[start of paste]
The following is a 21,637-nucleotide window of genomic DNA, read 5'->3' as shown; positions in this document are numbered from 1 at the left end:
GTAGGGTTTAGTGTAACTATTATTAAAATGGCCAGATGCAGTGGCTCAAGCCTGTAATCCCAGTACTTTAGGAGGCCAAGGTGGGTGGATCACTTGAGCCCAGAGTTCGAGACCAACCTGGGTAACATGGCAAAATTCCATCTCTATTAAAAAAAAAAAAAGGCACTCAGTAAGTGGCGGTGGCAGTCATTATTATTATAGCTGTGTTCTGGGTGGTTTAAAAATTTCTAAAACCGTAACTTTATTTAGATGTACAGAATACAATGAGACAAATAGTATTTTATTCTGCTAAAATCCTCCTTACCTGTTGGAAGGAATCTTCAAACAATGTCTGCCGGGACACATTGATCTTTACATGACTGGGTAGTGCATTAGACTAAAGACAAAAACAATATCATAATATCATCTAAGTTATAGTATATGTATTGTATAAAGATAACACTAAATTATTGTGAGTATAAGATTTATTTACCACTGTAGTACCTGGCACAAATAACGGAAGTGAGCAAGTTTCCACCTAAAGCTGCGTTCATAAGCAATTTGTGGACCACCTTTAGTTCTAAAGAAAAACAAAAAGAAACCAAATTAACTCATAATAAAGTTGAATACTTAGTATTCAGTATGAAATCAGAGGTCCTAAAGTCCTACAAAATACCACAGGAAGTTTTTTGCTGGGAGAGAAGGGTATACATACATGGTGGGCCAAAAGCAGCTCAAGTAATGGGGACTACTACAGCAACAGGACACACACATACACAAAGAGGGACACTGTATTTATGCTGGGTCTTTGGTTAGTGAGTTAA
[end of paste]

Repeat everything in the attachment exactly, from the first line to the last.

The following is a 21,637-nucleotide window of genomic DNA, read 5'->3' as shown; positions in this document are numbered from 1 at the left end:
GTAGGGTTTAGTGTAACTATTATTAAAATGGCCAGATGCAGTGGCTCAAGCCTGTAATCCCAGTACTTTAGGAGGCCAAGGTGGGTGGATCACTTGAGCCCAGAGTTCGAGACCAACCTGGGTAACATGGCAAAATTCCATCTCTATTAAAAAAAAAAAAAGGCACTCAGTAAGTGGCGGTGGCAGTCATTATTATTATAGCTGTGTTCTGGGTGGTTTAAAAATTTCTAAAACCGTAACTTTATTTAGATGTACAGAATACAATGAGACAAATAGTATTTTATTCTGCTAAAATCCTCCTTACCTGTTGGAAGGAATCTTCAAACAATGTCTGCCGGGACACATTGATCTTTACATGACTGGGTAGTGCATTAGACTAAAGACAAAAACAATATCATAATATCATCTAAGTTATAGTATATGTATTGTATAAAGATAACACTAAATTATTGTGAGTATAAGATTTATTTACCACTGTAGTACCTGGCACAAATAACGGAAGTGAGCAAGTTTCCACCTAAAGCTGCGTTCATAAGCAATTTGTGGACCACCTTTAGTTCTAAAGAAAAACAAAAAGAAACCAAATTAACTCATAATAAAGTTGAATACTTAGTATTCAGTATGAAATCAGAGGTCCTAAAGTCCTACAAAATACCACAGGAAGTTTTTTGCTGGGAGAGAAGGGTATACATACATGGTGGGCCAAAAGCAGCTCAAGTAATGGGGACTACTACAGCAACAGGACACACACATACACAAAGAGGGACACTGTATTTATGCTGGGTCTTTGGTTAGTGAGTTAA